300 speeches preserved as audio files

Broadcast of one of Hitler’s speeches in Poznań, October 1939

There is, after all, a vast amount of material: Almost 800 of Adolf Hitler’s speeches have survived, most of them in printed form from the “Völkischer Beobachter” newspaper. Around 300 speeches have been preserved as audio files. The broadcasting companies stored the recordings on different types of media until 1945, after which the British took many of them to London as spoils of war. Copies then returned to Germany along various routes. Starting in 1952, the German Broadcasting Archive began collecting all sound recordings from the Nazi era that have come to light. While the official sources have long since dried up, to this day, there are cases where a recording of a Hitler speech from a private source occasionally surfaces. At the beginning of the new millennium, the German Broadcasting Archive began digitizing this collection – albeit for broadcasting purposes only. “It’s a real treasure trove, but it doesn’t meet scientific standards,” explains Dr. Favre. The German Broadcasting Archive is nevertheless a very important partner: “They are the experts when it comes to the history of how the recordings were created and transmitted,” says Favre.

Processing with modern media

The project sets out to create an edition that meets scientific requirements and at the same time opens up entirely new research perspectives. The team at Goethe University Frankfurt will now systematically examine the recordings held in the German Broadcasting Archive and compare them with other versions of the respective speeches. The aim is to reconstruct recordings that are as true to reality as possible. To enable searches for specific words or audience reactions in the audio files, computer scientist Professor Bernd Freisleben from the University of Marburg will contribute his expertise and prepare the files identified by the Frankfurt team using artificial intelligence and audio recognition. “This is a quantum leap for historians,” Favre says, adding that this will make it possible to search directly in the audio file without taking a detour via the transcription.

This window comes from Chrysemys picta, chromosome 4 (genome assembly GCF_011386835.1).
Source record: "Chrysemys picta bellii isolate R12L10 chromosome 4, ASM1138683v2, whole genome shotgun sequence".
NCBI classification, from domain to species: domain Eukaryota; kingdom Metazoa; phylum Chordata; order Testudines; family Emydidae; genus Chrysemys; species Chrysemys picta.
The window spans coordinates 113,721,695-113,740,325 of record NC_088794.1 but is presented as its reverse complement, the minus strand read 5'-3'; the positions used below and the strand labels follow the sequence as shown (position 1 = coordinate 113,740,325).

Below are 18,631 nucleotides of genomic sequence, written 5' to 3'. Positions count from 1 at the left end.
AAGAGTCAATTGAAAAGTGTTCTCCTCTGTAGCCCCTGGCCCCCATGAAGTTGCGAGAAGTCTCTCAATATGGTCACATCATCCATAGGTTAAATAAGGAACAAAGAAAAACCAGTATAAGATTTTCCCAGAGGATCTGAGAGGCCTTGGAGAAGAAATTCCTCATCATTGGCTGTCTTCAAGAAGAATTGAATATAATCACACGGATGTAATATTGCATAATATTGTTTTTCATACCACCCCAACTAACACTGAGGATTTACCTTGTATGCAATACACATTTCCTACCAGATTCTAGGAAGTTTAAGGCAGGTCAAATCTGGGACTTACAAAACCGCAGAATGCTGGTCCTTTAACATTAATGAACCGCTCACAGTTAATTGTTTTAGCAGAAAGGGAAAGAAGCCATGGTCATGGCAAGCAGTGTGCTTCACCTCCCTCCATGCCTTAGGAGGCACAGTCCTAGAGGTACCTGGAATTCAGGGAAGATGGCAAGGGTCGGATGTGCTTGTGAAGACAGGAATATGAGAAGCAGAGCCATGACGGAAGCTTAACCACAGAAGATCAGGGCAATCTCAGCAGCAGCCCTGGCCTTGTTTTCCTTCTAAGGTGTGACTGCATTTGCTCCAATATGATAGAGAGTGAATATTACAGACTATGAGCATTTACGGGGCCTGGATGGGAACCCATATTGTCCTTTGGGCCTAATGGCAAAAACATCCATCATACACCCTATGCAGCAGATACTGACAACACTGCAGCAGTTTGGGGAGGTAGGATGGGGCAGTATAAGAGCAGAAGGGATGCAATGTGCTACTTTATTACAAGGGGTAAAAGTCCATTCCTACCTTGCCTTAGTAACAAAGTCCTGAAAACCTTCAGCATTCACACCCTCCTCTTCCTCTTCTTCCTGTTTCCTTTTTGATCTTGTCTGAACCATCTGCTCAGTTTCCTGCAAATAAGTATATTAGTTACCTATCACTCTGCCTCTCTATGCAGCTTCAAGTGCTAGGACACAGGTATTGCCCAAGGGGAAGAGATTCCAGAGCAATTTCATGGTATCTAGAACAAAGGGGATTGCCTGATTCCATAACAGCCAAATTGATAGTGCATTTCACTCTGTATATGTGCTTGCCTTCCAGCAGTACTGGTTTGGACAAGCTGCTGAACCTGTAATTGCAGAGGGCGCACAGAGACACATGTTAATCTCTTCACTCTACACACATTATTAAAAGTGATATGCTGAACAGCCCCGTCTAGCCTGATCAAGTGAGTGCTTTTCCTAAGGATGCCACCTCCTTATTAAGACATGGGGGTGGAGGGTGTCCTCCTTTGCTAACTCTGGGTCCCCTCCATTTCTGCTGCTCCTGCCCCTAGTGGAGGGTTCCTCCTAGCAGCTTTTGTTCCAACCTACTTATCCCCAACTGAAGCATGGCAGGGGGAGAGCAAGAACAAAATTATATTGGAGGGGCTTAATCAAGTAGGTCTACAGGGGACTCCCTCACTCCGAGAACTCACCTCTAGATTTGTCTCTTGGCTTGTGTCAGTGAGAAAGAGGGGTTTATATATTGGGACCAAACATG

The Leibniz Institute for Contemporary History will identify and annotate the texts of the speeches based on the audio recordings as well as other sources, and publish them as printed volumes. An online Open Access version will follow. The texts of the speeches and the commentaries will also be included in the audio edition. Where possible, this will also include scientifically relevant information on how the speeches were orchestrated on stage or on the radio. Were there interjections? Did the speaker himself make cross-references to other speeches? The announcement of the speech in the press and on the radio, the composition of the audience and what people wore on stage also play a role. “It is interesting that Goebbels, for example, was always dressed in civilian clothes, but Hitler always appeared in uniform,” says Dr. Dirk Stolper.